Trump tax revelations shine a spotlight on IRS enforcement
The New York Times’s blockbuster story on President Trump’s taxes has boosted the push to give the IRS more funding to scrutinize wealthy taxpayers.
The Times article published Sunday reported that Trump paid little to no federal income taxes in many recent years, and the article described some of the ways Trump minimized his tax bills. The news outlet also reported that, starting in 2010, Trump claimed and received a $72.9 million refund that has been at the center of a years-long audit.
Trump said in a tweet on Monday that he “paid many millions of dollars in taxes but was entitled, like everyone else, to depreciation & tax credits.” It remains to be seen what the ultimate results of the audit will be.
Democrats and tax professionals have long been arguing for more IRS funding following budget cuts that have led to a decline in audit rates. They claim that the Times’s article highlights the need for the IRS to have more resources for enforcement in order to deter wealthy individuals from going too far with their efforts to reduce their taxes.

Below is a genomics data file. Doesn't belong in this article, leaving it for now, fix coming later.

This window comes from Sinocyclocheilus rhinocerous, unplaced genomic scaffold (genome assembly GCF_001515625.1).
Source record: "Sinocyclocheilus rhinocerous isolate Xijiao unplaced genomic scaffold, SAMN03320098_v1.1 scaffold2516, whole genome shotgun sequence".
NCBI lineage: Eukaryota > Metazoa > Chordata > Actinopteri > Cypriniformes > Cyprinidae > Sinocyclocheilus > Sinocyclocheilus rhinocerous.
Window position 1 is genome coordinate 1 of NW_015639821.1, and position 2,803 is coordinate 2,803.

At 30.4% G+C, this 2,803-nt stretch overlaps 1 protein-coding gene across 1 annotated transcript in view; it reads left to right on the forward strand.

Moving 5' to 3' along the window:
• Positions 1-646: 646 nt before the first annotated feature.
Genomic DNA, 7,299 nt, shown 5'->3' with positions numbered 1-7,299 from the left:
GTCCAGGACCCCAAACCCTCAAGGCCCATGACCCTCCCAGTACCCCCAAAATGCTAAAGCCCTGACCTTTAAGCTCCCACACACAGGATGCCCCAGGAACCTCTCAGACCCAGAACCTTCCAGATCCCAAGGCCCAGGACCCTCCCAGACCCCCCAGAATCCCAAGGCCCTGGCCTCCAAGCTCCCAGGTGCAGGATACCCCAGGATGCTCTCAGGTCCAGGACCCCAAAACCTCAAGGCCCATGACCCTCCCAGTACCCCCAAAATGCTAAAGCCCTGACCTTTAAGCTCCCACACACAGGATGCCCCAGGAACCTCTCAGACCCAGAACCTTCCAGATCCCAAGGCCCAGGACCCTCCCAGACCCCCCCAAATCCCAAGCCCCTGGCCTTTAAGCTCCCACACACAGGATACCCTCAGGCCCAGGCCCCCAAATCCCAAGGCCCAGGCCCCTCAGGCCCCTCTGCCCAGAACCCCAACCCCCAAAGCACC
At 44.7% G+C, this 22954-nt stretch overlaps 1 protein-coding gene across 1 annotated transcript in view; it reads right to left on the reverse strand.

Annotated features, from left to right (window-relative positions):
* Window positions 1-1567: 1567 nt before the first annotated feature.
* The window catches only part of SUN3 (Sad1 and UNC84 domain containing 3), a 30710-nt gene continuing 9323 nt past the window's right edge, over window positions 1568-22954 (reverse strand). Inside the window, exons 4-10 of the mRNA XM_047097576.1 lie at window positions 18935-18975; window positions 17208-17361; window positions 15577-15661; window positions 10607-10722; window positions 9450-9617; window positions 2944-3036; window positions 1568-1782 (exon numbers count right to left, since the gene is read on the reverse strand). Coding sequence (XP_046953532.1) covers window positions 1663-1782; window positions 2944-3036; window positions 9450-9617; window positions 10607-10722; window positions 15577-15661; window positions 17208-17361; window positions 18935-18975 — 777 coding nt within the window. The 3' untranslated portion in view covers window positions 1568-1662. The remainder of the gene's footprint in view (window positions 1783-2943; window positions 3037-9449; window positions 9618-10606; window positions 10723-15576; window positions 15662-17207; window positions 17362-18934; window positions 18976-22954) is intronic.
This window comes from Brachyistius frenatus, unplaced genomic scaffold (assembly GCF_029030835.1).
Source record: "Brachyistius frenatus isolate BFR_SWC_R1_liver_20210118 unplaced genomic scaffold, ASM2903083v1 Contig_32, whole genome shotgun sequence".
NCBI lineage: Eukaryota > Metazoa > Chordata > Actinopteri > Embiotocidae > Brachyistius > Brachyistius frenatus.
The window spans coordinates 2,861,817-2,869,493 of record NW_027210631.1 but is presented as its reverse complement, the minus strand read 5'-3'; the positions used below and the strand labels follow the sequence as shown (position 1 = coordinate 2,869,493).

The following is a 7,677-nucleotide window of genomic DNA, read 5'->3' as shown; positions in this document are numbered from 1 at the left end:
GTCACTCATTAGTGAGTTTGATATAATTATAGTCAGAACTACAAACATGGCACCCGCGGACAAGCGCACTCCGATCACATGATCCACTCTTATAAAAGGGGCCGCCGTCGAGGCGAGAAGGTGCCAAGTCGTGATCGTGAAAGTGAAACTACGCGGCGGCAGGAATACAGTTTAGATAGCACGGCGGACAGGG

Sen. Ron Wyden (Ore), the top Democrat on the Senate Finance Committee, said in a statement on Sunday that increasing funding for IRS enforcement in order to crack down on wealthy people abusing tax laws “will be one of my top priorities if Democrats retake the Senate.”
Sen. Elizabeth Warren (D-Mass.) is calling for increased IRS enforcement in addition to a wealth tax. She was one of several candidates to call for increased IRS funding during the 2020 Democratic presidential primary.
“To make progressive taxation effective, we need to reverse years of budget cuts to the IRS, significantly increase its funding, and make sure the agency has strong leadership and every tool it needs to go after corrupt businessmen like Trump and make sure they pay their fair share,” she said in a statement provided to The Hill.
The Times examined Trump’s tax data for 2000 to 2017 and found that the real estate investor and former star of “The Apprentice” paid no federal income taxes in 11 of those years. He paid $750 in both 2016 and 2017.